You might be thinking that inculturation
is a strange topic for this time of year. Advent, Christmas, the
Second Coming, sharing and caring are all excellent topics for December.
But inculturation? What does this $50 word have to do with shepherds,
wise menor even Jesus, for that matter? Actually, when you
put it together with the Incarnation, it is really quite appropriate.
The word "inculturation" isn't even
in my Webster's dictionary, but it certainly has a prominent place
in the General Directory for Catechesis (GDC). Basically,
inculturation means "to bring the power of the Gospel into
the very heart of a culture or cultures" (Catechesi Tradendae
# 53, GDC #s 109, 202 ). It recognizes that every culture
has its own values, codes and practices, often its own language,
music, heroes and heroines, and sometimes even its own way of dressing.
Inculturation allows the Gospel message to speak
through and in the language and music of the people. It allows the
metaphors and proverbs of the culture to speak to the truths of
our faith. It uses the stories, the code and practices of a particular
culture to help the people of that culture understand Christian
values and our story of salvation.
So what does this have to do with Christmas and
the Incarnation? The General Directory is very clear: "The
Word of God became man, a concrete man, in space and time and rooted
in a specific culture: 'Christ by his incarnation committed himself
to the particular social and cultural circumstances of the men among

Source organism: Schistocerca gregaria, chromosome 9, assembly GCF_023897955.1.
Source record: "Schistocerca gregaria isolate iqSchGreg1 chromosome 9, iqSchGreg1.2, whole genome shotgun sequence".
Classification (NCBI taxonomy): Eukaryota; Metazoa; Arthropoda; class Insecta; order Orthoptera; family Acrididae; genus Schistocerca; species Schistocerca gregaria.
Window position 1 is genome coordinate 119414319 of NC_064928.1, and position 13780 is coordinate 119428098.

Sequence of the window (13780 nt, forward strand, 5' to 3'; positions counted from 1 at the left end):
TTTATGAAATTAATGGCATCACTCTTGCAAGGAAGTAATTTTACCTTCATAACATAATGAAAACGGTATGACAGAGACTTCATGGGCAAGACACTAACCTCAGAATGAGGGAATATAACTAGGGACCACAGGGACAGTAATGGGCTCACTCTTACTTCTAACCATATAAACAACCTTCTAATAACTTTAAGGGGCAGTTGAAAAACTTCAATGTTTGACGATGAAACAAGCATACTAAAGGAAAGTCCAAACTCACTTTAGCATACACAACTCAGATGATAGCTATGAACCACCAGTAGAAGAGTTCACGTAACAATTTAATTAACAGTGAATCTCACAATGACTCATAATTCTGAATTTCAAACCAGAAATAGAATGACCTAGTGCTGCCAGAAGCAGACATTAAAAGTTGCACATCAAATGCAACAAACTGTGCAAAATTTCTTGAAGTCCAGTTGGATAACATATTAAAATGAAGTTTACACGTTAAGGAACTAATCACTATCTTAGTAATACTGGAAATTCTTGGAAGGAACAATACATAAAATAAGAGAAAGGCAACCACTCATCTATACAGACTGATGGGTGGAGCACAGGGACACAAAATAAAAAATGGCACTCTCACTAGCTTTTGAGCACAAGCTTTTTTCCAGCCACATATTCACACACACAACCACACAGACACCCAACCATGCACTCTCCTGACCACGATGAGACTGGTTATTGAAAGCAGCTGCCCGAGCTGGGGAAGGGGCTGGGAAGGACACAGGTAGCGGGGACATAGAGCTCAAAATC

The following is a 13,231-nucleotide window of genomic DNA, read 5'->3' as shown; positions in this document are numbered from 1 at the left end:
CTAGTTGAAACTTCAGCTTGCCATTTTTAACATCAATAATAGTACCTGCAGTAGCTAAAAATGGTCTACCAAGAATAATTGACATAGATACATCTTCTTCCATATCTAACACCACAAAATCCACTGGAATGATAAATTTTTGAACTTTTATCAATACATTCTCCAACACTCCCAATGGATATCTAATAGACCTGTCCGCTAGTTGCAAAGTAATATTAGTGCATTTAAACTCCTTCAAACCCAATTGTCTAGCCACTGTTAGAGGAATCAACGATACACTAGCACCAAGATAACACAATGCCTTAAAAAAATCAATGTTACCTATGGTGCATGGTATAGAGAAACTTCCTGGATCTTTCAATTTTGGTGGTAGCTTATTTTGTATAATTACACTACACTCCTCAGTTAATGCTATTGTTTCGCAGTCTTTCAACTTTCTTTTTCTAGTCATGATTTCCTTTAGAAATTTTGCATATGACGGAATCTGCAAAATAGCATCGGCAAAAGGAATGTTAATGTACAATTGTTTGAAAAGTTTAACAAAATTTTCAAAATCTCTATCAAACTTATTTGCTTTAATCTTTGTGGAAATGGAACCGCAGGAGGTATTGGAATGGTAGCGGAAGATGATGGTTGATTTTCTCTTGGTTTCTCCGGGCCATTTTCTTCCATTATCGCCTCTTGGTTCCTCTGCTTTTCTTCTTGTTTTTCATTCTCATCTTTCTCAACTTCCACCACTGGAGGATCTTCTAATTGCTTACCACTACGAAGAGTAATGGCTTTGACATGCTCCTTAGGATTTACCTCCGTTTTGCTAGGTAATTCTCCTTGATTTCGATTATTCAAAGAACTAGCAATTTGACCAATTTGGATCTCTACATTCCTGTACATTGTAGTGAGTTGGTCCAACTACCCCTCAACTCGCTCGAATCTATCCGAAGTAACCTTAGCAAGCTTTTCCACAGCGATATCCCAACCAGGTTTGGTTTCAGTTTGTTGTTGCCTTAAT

whom he lived'" (GDC # 109). Jesus was the original
"inculturation" of the word of God.
Jesus, Son of God, was conditioned by the values, codes, practices
and even the language of a particular culture because he was born
Son of Mary in Judea, circa 6 B.C. If the people around him were
going to understand his message he had to literally speak their
language. He had to use what was familiar to them, staying within
(although often stretching) the confines of their cultural understanding.
Jesus is our catechetical model for inculturation. He used the best
in the culture to proclaim the Good News. He never manipulated the
truth or the culture, but projected the truth from the very root
of the Hebrew mores of the time. We are expected to do the same.
December, the beginning of a new liturgical year,
is a great time to look at how we incarnate the word of God in our
programs and in our parish. Are we mindful of the various cultures
in our congregation? Are representatives of these cultures part
of our planning and evaluating teams? Please remember that culture
extends beyond ethnic groups. Almost every parish is made up of
a variety of cultures, teens and elders to name just two. If you're
interested in reading more about this sort of inculturation, read
the short article, "A Holistic Approach to Catechesis,"
from the book Practical
To celebrate the various cultures and heritages
in your parish, read the family column "Every Family"
below. It suggests celebrating an international Christmas as a parish
sometime after the 25th (during the Christmas season). Peace and
joy to you and to all!